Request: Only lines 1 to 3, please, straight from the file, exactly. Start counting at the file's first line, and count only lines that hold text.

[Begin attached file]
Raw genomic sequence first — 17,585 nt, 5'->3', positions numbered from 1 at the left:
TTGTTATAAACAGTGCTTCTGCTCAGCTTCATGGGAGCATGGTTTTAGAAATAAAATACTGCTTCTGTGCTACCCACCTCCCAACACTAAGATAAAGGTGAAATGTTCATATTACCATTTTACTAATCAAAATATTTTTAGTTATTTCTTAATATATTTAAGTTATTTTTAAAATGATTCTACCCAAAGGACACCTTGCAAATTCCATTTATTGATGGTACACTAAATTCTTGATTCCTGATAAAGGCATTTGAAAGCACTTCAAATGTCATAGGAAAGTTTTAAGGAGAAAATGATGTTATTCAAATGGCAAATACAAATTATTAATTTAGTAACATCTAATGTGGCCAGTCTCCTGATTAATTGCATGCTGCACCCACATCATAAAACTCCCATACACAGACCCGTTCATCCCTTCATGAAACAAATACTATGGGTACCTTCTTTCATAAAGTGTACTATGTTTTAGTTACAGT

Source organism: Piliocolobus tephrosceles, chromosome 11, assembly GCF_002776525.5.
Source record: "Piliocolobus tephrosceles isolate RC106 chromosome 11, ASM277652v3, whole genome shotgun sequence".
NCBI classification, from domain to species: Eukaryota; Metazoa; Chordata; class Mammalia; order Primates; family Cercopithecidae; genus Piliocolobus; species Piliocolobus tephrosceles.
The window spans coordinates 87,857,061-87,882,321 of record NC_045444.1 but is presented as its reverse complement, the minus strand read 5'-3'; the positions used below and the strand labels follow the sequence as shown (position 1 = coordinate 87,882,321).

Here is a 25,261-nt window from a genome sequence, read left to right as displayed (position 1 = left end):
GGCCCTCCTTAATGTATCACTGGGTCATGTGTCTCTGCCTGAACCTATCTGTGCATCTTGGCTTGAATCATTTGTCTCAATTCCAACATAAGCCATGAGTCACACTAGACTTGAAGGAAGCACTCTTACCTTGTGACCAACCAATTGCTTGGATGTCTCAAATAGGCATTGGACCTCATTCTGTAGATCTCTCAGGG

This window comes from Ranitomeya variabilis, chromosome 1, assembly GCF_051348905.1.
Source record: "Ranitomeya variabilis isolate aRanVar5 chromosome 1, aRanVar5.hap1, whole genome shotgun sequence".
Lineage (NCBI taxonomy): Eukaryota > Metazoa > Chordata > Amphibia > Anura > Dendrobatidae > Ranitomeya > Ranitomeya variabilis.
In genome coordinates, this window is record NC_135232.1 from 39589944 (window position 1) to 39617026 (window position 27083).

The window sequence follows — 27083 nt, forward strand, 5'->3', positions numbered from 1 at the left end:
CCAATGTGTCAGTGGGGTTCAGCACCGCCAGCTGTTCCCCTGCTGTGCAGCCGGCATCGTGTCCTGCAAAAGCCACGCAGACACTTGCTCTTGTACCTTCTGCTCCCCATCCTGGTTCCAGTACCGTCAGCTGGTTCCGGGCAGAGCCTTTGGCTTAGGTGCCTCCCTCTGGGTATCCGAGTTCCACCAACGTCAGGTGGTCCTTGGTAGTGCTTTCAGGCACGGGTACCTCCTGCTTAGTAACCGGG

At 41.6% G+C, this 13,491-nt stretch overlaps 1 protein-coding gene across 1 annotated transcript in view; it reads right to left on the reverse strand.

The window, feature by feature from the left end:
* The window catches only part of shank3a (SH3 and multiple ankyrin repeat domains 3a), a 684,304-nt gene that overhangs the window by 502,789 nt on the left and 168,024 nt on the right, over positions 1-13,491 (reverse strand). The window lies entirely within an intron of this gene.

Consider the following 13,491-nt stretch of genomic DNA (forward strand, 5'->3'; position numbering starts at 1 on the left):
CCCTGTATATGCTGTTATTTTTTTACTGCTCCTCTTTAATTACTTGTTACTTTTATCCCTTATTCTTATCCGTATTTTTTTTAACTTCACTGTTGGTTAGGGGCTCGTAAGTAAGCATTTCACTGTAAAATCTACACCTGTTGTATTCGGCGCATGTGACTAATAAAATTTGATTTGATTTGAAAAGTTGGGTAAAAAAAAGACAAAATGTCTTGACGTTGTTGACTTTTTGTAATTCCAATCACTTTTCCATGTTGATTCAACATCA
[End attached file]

Raw genomic sequence first — 17,585 nt, 5'->3', positions numbered from 1 at the left:
TTGTTATAAACAGTGCTTCTGCTCAGCTTCATGGGAGCATGGTTTTAGAAATAAAATACTGCTTCTGTGCTACCCACCTCCCAACACTAAGATAAAGGTGAAATGTTCATATTACCATTTTACTAATCAAAATATTTTTAGTTATTTCTTAATATATTTAAGTTATTTTTAAAATGATTCTACCCAAAGGACACCTTGCAAATTCCATTTATTGATGGTACACTAAATTCTTGATTCCTGATAAAGGCATTTGAAAGCACTTCAAATGTCATAGGAAAGTTTTAAGGAGAAAATGATGTTATTCAAATGGCAAATACAAATTATTAATTTAGTAACATCTAATGTGGCCAGTCTCCTGATTAATTGCATGCTGCACCCACATCATAAAACTCCCATACACAGACCCGTTCATCCCTTCATGAAACAAATACTATGGGTACCTTCTTTCATAAAGTGTACTATGTTTTAGTTACAGT

Source organism: Piliocolobus tephrosceles, chromosome 11, assembly GCF_002776525.5.